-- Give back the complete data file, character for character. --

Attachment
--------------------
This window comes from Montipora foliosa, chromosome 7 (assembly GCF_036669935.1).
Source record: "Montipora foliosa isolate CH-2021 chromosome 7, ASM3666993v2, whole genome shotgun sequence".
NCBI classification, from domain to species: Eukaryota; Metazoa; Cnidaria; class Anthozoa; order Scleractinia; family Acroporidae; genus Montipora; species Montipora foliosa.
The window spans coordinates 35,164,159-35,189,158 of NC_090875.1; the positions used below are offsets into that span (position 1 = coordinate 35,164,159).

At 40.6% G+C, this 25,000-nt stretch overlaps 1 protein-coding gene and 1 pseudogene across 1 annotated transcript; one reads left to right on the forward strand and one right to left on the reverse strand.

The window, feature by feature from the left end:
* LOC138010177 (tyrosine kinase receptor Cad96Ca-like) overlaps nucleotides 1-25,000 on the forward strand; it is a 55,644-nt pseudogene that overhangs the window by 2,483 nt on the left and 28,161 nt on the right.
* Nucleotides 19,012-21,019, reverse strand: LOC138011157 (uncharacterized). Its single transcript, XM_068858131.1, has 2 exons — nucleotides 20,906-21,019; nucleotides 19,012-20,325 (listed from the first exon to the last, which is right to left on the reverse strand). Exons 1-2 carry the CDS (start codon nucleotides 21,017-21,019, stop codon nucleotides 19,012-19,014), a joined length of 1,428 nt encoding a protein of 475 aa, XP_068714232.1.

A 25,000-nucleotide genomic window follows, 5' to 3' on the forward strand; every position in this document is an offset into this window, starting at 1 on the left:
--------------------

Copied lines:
This window comes from Montipora foliosa, chromosome 7 (assembly GCF_036669935.1).
Source record: "Montipora foliosa isolate CH-2021 chromosome 7, ASM3666993v2, whole genome shotgun sequence".
NCBI classification, from domain to species: Eukaryota; Metazoa; Cnidaria; class Anthozoa; order Scleractinia; family Acroporidae; genus Montipora; species Montipora foliosa.
The window spans coordinates 35,164,159-35,189,158 of NC_090875.1; the positions used below are offsets into that span (position 1 = coordinate 35,164,159).

At 40.6% G+C, this 25,000-nt stretch overlaps 1 protein-coding gene and 1 pseudogene across 1 annotated transcript; one reads left to right on the forward strand and one right to left on the reverse strand.

The window, feature by feature from the left end:
* LOC138010177 (tyrosine kinase receptor Cad96Ca-like) overlaps nucleotides 1-25,000 on the forward strand; it is a 55,644-nt pseudogene that overhangs the window by 2,483 nt on the left and 28,161 nt on the right.
* Nucleotides 19,012-21,019, reverse strand: LOC138011157 (uncharacterized). Its single transcript, XM_068858131.1, has 2 exons — nucleotides 20,906-21,019; nucleotides 19,012-20,325 (listed from the first exon to the last, which is right to left on the reverse strand). Exons 1-2 carry the CDS (start codon nucleotides 21,017-21,019, stop codon nucleotides 19,012-19,014), a joined length of 1,428 nt encoding a protein of 475 aa, XP_068714232.1.

A 25,000-nucleotide genomic window follows, 5' to 3' on the forward strand; every position in this document is an offset into this window, starting at 1 on the left: